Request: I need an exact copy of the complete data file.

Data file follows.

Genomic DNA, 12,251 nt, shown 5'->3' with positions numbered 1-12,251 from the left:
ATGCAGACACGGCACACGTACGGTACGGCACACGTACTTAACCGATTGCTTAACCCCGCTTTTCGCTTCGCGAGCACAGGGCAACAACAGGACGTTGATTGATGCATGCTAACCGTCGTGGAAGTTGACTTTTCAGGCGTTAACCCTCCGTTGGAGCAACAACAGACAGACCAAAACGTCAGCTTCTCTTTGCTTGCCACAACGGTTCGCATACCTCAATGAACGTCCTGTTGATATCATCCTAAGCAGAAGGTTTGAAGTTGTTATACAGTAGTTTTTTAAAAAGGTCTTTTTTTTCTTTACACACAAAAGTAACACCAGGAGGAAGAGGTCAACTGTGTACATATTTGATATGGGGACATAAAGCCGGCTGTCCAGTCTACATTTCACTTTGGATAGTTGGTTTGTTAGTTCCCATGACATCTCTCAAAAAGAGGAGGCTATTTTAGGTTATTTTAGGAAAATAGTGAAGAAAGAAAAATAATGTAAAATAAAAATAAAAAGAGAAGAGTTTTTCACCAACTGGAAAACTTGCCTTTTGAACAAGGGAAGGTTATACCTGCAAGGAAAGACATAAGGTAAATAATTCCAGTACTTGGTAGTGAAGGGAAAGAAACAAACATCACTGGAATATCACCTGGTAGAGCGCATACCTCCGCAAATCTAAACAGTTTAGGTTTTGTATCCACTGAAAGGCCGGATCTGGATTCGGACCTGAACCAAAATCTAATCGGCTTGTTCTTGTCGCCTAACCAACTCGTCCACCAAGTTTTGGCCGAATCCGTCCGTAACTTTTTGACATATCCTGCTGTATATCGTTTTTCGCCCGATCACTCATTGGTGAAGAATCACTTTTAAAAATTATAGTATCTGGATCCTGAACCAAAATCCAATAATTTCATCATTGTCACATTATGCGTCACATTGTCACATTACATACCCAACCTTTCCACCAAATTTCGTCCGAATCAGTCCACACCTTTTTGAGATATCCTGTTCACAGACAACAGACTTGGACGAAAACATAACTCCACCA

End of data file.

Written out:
Genomic DNA, 12,251 nt, shown 5'->3' with positions numbered 1-12,251 from the left:
ATGCAGACACGGCACACGTACGGTACGGCACACGTACTTAACCGATTGCTTAACCCCGCTTTTCGCTTCGCGAGCACAGGGCAACAACAGGACGTTGATTGATGCATGCTAACCGTCGTGGAAGTTGACTTTTCAGGCGTTAACCCTCCGTTGGAGCAACAACAGACAGACCAAAACGTCAGCTTCTCTTTGCTTGCCACAACGGTTCGCATACCTCAATGAACGTCCTGTTGATATCATCCTAAGCAGAAGGTTTGAAGTTGTTATACAGTAGTTTTTTAAAAAGGTCTTTTTTTTCTTTACACACAAAAGTAACACCAGGAGGAAGAGGTCAACTGTGTACATATTTGATATGGGGACATAAAGCCGGCTGTCCAGTCTACATTTCACTTTGGATAGTTGGTTTGTTAGTTCCCATGACATCTCTCAAAAAGAGGAGGCTATTTTAGGTTATTTTAGGAAAATAGTGAAGAAAGAAAAATAATGTAAAATAAAAATAAAAAGAGAAGAGTTTTTCACCAACTGGAAAACTTGCCTTTTGAACAAGGGAAGGTTATACCTGCAAGGAAAGACATAAGGTAAATAATTCCAGTACTTGGTAGTGAAGGGAAAGAAACAAACATCACTGGAATATCACCTGGTAGAGCGCATACCTCCGCAAATCTAAACAGTTTAGGTTTTGTATCCACTGAAAGGCCGGATCTGGATTCGGACCTGAACCAAAATCTAATCGGCTTGTTCTTGTCGCCTAACCAACTCGTCCACCAAGTTTTGGCCGAATCCGTCCGTAACTTTTTGACATATCCTGCTGTATATCGTTTTTCGCCCGATCACTCATTGGTGAAGAATCACTTTTAAAAATTATAGTATCTGGATCCTGAACCAAAATCCAATAATTTCATCATTGTCACATTATGCGTCACATTGTCACATTACATACCCAACCTTTCCACCAAATTTCGTCCGAATCAGTCCACACCTTTTTGAGATATCCTGTTCACAGACAACAGACTTGGACGAAAACATAACTCCACCA